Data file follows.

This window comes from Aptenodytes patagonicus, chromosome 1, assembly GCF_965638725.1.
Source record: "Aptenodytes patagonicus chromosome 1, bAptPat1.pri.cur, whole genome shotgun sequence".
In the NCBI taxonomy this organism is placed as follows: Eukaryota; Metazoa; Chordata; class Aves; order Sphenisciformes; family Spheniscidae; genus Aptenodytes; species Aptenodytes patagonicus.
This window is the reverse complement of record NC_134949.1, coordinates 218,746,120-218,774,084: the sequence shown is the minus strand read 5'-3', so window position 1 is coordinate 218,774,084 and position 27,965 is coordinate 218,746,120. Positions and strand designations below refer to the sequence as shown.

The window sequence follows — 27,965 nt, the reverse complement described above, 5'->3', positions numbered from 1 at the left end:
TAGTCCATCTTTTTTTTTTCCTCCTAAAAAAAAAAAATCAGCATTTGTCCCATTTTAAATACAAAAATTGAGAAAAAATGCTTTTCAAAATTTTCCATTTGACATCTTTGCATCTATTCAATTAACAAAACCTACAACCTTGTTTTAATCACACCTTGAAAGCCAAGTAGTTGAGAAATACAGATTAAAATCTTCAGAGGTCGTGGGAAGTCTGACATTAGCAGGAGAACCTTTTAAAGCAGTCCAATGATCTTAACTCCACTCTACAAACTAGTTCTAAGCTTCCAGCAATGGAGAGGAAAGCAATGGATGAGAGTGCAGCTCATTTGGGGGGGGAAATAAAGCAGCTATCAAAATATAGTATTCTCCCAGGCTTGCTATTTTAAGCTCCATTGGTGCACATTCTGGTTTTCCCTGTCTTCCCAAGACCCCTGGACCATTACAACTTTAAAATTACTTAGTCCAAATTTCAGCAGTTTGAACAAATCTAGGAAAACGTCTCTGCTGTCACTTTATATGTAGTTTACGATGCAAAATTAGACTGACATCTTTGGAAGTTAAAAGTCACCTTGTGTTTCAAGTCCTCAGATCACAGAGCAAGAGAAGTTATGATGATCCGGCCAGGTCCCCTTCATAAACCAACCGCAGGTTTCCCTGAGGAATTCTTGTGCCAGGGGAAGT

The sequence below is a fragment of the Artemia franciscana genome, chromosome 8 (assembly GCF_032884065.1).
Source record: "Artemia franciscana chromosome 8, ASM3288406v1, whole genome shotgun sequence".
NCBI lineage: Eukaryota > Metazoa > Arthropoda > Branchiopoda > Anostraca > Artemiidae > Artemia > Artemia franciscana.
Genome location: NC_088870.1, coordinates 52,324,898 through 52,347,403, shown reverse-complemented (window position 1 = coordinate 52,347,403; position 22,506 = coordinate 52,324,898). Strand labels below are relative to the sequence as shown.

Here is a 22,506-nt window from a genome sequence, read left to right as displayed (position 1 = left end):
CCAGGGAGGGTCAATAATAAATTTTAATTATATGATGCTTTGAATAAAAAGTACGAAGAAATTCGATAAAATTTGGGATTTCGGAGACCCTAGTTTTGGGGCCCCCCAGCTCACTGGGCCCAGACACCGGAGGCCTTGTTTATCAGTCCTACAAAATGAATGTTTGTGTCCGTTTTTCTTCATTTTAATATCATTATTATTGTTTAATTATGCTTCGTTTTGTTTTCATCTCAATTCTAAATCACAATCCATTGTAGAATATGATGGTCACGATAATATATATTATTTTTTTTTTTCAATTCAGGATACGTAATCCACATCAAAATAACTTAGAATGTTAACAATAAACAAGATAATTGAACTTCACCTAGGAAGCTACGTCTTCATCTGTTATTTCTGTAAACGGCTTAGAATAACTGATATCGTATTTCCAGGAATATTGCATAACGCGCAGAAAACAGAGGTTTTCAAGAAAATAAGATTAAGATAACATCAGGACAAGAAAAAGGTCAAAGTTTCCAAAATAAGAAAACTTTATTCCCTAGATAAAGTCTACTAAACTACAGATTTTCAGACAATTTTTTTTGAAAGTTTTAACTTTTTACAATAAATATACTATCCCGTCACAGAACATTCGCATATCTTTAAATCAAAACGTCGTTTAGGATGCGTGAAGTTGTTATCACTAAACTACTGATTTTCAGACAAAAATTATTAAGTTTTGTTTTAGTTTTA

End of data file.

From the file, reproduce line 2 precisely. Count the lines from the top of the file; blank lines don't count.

Source record: "Aptenodytes patagonicus chromosome 1, bAptPat1.pri.cur, whole genome shotgun sequence".